They smell like fresh-cut flowers and have a powdery note to their scent. At the heart of their fragrance combination, you'll find at least one (soliflore) or several flowers (called a bouquet) as the key ingredients. Usually, the result is a strong flowery smell as the signature scent, or sometimes, it is the flowery smell that brings balance to the fragrance. Common flowers used are jasmine, rose, peony, gardenia, and orange blossom.  

Subfamilies of the floral scent are

Fruity: This gives off the scent of something edible and sweet. Kind of like the tropical smell of pears, apples, and peaches. 

Floral: Smell like freshly cut flowers. Think of lily and rose. 

Soft floral: Sweet, soft, and powdery and also a hint of creamy in there

Floral oriental: The flowery feel with subtle spice notes. 

Fresh

The fresh family,  as the name suggests, is typically composed of clean and bright scents. You'll find it a lot more often in male fragrances than in female fragrances. Fresh notes are often combined with spicy notes for a more sophisticated fragrance. A combination of the tart, aromatic scents with the fruity, zesty scents is also fairly common with this family type. Some common notes in the fresh family are bergamot, sage, and grapefruit.

Subfamilies of the fresh scent are

Aromatic: This smells like a mix of lavender or woody scents and clean, fresh herbs. It's especially popular among younger adults. 

Citrus: You get this from tangy notes such as bergamots and mandarins. 

Water: Smells like the ocean and a mix of rain or the seas.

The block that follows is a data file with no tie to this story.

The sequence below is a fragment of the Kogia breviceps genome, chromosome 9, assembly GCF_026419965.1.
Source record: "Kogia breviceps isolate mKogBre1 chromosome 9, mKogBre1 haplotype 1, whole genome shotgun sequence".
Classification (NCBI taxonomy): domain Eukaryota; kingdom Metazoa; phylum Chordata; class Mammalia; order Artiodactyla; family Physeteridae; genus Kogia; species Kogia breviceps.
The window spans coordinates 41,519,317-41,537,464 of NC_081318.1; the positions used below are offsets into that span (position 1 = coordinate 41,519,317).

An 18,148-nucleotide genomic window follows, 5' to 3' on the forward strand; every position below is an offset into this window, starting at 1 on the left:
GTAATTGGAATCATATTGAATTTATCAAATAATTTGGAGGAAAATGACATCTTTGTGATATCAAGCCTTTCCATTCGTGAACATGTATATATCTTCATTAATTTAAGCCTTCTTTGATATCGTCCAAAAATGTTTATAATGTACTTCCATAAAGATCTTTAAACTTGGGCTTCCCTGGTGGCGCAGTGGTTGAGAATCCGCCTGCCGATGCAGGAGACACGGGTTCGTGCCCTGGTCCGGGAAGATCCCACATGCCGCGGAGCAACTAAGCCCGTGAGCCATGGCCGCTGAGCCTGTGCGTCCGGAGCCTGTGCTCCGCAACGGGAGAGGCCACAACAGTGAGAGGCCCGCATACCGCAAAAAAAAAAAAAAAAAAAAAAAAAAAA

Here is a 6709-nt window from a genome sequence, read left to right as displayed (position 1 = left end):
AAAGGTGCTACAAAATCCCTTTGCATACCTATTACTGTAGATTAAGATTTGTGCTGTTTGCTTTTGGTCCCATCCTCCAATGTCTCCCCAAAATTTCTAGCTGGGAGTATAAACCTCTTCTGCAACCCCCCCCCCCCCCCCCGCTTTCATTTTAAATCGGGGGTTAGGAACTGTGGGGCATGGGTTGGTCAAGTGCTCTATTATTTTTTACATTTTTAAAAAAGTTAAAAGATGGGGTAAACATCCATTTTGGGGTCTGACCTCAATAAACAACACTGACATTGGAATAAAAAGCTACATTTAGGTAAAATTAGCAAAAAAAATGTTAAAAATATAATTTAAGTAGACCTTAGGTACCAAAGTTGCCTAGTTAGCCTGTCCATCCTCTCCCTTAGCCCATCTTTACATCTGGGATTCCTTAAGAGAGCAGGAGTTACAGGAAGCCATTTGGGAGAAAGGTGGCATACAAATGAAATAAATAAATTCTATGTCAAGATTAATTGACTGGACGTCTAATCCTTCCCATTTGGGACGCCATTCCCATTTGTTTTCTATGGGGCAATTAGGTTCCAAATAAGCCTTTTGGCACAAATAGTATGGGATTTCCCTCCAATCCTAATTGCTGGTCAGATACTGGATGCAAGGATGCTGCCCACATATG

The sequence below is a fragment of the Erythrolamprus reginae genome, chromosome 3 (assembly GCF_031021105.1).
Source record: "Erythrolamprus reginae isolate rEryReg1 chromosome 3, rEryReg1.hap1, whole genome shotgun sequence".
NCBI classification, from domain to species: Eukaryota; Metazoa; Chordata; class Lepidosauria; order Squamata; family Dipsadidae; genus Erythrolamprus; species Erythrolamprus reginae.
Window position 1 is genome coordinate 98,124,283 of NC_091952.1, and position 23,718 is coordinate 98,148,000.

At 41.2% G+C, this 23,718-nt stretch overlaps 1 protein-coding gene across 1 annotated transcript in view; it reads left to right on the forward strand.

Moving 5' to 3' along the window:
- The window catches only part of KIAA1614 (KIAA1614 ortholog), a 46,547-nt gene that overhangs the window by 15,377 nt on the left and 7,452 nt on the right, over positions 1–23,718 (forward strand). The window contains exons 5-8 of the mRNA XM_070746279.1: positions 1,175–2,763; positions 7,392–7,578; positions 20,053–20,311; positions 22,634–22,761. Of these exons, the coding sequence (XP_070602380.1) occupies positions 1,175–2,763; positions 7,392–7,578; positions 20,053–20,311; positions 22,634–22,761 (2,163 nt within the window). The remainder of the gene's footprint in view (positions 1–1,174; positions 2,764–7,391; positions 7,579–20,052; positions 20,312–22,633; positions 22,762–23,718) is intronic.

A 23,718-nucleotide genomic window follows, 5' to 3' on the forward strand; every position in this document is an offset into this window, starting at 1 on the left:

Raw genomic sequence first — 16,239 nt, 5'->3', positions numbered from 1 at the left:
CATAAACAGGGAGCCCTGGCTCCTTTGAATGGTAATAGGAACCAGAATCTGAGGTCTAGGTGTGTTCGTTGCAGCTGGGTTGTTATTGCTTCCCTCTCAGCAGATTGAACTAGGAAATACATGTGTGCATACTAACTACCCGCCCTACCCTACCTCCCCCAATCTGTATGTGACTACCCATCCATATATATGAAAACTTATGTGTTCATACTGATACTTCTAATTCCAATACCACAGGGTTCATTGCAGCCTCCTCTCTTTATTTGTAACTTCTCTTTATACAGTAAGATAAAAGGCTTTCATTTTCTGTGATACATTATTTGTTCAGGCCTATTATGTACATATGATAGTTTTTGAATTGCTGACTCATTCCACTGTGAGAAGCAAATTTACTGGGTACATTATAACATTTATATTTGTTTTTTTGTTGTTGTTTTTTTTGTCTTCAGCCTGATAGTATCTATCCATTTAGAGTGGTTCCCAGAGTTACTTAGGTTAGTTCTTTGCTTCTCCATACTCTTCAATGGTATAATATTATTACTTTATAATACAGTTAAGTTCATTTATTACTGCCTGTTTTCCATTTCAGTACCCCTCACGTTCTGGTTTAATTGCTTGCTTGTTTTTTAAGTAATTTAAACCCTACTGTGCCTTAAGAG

Green: Gives a feel of nature, crushed green leaves, and freshly mowed lawns.

    Testing fragrances out

    Of course, in order to find out what category a perfume might fall under, you’ll need to actually smell them first, not to mention see a list of their ingredients. This is sometimes easier said than done.

    Department stores are generally happy to provide information about their perfumes and colognes. They’ll also give you a spray of their fragrances; usually on a piece of cardboard. However, this is problematic, as the scent has often shifted and changed by the time you get home.

    Sample bottles are the ideal way to test out a perfume properly. They usually come with a few applications inside, so you’ve got the ability to spray them, have a good sniff, then work out which category they might fall into.

    Copycat Fragrances have sample sized bottles of every scent on the site. This means you can order as many 5ml samples as you like, then put them all to the test, and discover what fragrance wheel categories you like the best.

    Disclaimer: all products mentioned above, along with their labelling, are a guide and should not be confused with the actual fragrance brand. Any name trademarks and copyrights are the property of their respective designers or makers. Please note, these perfumes and candles are not to be confused with the originals, and we have no affiliation with any companies mentioned. Our interpretations of the fragrances and candles were created through chemical analysis and personal development, and their description is solely to give the customer an idea of the nature of the scent. It is not designed to mislead or confuse the customer in any way, and does not infringe on the manufacturer's or designer's name or trademark.